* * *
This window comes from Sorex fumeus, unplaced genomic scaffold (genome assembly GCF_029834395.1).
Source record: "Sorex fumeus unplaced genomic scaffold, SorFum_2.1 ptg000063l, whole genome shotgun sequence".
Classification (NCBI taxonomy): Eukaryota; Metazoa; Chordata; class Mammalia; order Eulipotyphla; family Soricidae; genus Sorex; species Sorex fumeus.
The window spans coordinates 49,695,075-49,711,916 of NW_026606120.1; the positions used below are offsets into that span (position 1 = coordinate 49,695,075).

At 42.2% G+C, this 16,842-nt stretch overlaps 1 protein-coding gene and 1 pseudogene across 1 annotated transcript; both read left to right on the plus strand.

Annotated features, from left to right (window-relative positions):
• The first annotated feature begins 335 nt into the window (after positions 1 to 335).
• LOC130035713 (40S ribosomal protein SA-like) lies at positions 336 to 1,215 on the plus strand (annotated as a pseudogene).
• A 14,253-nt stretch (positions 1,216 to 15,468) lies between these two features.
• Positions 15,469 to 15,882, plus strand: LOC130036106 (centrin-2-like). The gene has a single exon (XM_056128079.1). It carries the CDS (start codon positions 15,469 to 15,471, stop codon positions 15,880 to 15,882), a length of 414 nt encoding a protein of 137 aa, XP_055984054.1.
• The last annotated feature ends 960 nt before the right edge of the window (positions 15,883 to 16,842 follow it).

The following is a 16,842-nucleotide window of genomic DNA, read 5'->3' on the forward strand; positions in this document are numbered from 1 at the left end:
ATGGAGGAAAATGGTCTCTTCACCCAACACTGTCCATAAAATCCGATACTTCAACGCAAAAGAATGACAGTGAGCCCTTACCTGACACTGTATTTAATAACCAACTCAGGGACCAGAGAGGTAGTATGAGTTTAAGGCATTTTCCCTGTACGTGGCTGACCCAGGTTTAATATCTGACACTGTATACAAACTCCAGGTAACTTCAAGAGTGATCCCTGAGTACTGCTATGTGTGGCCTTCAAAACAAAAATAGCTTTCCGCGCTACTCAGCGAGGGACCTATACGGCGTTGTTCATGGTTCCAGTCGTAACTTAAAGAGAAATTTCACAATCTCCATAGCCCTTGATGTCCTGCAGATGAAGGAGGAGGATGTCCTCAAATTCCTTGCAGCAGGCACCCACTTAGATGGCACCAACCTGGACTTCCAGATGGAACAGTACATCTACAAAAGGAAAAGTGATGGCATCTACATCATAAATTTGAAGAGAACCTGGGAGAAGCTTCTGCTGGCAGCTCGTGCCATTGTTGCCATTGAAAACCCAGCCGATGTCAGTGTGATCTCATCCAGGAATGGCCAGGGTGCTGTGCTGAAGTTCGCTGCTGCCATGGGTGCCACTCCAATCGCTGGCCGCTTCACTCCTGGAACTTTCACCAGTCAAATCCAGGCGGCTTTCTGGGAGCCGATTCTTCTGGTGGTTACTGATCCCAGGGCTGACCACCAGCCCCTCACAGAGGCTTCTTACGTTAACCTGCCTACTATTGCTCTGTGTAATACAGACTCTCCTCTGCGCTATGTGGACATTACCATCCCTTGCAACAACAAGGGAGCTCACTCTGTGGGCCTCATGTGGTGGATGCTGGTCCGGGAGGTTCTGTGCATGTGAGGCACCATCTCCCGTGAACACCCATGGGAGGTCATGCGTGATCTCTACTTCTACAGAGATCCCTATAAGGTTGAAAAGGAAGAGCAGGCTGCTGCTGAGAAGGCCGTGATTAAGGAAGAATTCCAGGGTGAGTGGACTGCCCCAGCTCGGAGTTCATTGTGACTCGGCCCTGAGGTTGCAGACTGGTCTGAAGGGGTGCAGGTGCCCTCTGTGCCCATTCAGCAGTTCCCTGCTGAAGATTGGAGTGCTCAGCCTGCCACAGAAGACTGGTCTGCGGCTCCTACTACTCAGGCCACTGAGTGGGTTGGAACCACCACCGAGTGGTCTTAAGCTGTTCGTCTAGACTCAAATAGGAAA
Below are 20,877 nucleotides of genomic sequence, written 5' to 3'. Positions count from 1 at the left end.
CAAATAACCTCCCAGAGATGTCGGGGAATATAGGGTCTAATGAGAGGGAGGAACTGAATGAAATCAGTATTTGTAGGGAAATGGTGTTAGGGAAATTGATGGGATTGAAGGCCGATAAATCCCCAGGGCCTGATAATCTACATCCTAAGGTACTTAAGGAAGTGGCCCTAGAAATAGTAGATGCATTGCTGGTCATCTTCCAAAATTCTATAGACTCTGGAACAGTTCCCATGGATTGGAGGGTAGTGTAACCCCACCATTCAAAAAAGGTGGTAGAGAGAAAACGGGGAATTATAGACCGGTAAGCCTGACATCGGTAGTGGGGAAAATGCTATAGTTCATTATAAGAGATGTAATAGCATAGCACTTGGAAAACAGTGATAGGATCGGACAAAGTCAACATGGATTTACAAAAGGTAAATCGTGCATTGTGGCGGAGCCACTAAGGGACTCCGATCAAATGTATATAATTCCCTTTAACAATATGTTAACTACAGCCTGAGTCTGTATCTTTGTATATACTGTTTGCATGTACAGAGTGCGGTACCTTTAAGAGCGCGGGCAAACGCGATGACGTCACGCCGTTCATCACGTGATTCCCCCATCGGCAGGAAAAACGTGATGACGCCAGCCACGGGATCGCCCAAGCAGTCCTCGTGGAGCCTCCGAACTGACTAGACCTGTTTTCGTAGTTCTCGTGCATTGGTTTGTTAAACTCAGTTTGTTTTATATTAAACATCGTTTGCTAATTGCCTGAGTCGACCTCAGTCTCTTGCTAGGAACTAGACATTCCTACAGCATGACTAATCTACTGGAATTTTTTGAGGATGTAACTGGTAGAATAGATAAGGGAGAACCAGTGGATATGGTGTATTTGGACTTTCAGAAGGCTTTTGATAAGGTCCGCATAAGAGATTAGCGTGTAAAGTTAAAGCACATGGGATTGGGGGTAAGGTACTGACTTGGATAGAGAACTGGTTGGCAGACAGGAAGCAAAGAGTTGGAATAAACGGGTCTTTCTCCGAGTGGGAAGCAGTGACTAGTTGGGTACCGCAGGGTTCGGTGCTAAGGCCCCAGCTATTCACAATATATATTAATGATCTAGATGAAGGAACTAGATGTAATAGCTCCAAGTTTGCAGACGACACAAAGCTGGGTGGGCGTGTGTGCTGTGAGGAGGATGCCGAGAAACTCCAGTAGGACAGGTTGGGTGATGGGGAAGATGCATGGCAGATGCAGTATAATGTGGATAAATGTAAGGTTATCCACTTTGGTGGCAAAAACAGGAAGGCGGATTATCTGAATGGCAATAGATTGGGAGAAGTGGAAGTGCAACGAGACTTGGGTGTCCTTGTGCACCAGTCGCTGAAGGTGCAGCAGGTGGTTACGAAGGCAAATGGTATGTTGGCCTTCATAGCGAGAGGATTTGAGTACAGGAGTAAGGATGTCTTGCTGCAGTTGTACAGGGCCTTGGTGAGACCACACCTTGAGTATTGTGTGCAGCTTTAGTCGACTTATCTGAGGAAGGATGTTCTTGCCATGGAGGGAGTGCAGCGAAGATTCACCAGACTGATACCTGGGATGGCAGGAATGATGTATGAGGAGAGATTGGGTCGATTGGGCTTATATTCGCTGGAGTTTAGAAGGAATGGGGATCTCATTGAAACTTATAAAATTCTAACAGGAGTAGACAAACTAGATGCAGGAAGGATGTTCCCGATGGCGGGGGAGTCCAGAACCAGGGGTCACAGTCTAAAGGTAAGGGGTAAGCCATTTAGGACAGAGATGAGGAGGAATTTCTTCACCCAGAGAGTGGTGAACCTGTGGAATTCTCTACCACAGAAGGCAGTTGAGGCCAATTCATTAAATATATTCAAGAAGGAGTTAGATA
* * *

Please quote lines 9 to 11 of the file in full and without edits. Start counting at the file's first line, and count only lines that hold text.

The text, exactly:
• A 14,253-nt stretch (positions 1,216 to 15,468) lies between these two features.
• Positions 15,469 to 15,882, plus strand: LOC130036106 (centrin-2-like). The gene has a single exon (XM_056128079.1). It carries the CDS (start codon positions 15,469 to 15,471, stop codon positions 15,880 to 15,882), a length of 414 nt encoding a protein of 137 aa, XP_055984054.1.
• The last annotated feature ends 960 nt before the right edge of the window (positions 15,883 to 16,842 follow it).